IMPD finishes second round of pilot tests with body cameras


IMPD is completing the second phase of their body camera pilot program this week.  - PHOTO BY MARK A. LEE
  • Photo by Mark A. Lee
  • IMPD is completing the second phase of their body camera pilot program this week.

At the beginning of 2015, Indianapolis Metro Police conducted a pilot study of the use of body cameras among patrol officers in the Northwest sector of the city. While there were several questions that remain unanswered for the ACLU of Indiana and the local Fraternal Order of Police regarding the rules and regulations surrounding their use, IMPD officials say the pilot was simply to see if the department could practically see the use and function of the cameras in day-to-day operations. Decisions on whether they would seek implementing a body camera program would come later.

After a successful test run using the cameras during traffic stops in January and February, IMPD implemented a phase two of the pilot program. This time the body cameras were given to more officers and used beyond just traffic stops.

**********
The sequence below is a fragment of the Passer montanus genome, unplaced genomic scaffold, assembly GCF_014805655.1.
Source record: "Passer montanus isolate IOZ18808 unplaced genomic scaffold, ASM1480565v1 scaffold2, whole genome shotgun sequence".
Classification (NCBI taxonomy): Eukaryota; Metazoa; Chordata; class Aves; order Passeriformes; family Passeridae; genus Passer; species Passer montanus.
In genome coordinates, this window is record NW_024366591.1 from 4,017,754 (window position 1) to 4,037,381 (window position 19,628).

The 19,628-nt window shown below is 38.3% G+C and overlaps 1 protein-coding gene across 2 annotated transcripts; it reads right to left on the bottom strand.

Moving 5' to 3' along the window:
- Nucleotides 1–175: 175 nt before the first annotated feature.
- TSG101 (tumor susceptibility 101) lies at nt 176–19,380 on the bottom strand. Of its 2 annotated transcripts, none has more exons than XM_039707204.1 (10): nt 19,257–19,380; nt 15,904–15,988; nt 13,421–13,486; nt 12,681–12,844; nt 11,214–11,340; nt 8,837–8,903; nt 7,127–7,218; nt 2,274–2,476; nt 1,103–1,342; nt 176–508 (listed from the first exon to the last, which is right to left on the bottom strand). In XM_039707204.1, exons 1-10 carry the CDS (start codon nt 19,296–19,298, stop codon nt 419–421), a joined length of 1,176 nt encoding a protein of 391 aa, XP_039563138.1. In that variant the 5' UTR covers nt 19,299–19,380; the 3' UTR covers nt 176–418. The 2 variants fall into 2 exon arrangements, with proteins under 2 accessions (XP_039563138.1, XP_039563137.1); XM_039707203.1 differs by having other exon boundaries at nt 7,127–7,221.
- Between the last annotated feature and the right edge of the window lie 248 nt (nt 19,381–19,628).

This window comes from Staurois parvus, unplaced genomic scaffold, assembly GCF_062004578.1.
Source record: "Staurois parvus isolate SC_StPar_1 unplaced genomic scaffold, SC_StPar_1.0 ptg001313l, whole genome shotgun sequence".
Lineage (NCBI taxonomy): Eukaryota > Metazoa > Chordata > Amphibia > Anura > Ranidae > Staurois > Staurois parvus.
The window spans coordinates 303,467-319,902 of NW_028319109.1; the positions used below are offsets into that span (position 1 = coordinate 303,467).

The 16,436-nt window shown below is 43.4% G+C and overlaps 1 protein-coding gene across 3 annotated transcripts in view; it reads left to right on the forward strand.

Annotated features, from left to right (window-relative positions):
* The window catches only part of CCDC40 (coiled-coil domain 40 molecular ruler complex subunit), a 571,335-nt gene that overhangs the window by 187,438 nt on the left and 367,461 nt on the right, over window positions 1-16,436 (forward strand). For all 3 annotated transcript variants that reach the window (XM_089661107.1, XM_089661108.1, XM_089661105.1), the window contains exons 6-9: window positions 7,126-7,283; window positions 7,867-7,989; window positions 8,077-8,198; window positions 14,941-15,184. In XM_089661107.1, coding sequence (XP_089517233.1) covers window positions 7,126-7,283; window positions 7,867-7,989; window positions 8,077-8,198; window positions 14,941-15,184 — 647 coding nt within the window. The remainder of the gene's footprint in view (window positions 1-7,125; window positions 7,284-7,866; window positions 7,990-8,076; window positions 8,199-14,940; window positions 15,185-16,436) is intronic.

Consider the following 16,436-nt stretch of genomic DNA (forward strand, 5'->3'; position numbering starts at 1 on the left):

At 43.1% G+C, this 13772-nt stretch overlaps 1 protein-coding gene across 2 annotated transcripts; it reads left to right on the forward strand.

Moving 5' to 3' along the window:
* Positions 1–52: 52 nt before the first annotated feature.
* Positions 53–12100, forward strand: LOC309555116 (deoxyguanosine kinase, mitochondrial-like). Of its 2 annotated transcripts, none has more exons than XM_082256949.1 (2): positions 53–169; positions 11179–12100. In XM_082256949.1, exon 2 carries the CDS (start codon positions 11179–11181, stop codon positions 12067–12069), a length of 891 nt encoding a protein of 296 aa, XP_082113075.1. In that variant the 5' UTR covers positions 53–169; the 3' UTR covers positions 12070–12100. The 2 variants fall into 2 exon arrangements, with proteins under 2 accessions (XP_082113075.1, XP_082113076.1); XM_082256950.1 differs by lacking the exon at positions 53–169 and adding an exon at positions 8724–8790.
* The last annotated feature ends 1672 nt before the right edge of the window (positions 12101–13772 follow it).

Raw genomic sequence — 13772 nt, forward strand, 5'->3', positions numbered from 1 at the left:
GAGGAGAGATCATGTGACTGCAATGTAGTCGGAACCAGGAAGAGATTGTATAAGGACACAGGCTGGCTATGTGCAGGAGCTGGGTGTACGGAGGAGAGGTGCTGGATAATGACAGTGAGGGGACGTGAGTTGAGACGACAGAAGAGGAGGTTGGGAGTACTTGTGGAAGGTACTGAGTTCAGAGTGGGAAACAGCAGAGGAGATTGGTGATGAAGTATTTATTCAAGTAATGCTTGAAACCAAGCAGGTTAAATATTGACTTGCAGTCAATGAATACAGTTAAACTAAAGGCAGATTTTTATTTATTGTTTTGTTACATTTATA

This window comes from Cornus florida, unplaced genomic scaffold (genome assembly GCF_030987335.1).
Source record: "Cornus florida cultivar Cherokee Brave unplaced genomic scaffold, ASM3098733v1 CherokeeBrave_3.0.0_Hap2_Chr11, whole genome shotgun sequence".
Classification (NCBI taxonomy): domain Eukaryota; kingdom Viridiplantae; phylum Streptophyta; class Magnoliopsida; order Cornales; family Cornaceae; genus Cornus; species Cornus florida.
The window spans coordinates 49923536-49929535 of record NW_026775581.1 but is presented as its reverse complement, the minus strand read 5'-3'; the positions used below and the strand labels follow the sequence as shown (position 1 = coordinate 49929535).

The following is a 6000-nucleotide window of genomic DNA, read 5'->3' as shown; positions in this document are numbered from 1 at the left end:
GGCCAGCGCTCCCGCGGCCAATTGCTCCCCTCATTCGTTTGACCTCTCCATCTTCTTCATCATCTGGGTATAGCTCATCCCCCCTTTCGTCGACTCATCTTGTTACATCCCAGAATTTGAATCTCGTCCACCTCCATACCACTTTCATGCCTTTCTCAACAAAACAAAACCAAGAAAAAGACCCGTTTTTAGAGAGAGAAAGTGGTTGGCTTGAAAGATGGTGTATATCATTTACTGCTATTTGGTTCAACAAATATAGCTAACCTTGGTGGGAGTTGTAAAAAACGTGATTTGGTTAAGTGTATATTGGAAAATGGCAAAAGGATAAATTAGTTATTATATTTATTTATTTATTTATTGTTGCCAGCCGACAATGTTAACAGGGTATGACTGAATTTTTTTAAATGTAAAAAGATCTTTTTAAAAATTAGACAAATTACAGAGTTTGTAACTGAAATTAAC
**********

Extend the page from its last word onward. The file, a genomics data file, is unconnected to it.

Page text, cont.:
“Officers were instructed to use the cameras in all citizen encounters,” says Lieutenant Mark Wood who supervised the pilot program. “That doesn’t mean they turned the cameras on when someone approaches and asks for directions. But the cameras were turned on for all encounters related to their role as a police officer.”

And there is a lot of video footage as a result.

Phase two also included cameras from different companies so officers got to experience a range in types of cameras and how they are used. The pilot program ended this week for two vendors. The third vendor will complete their trial next week. Lt. Wood says overall it was a good learning experience and he was proud at how officers accepted the new technology.

Officers still plan to gather in the next few weeks and assess the overall value of using body cameras within the ranks of IMPD. And regardless of what the city’s law enforcement agency recommends, Lt. Wood says the reality of the program will ultimately boil down to money and if the city believes a body camera program is a worthwhile investment.


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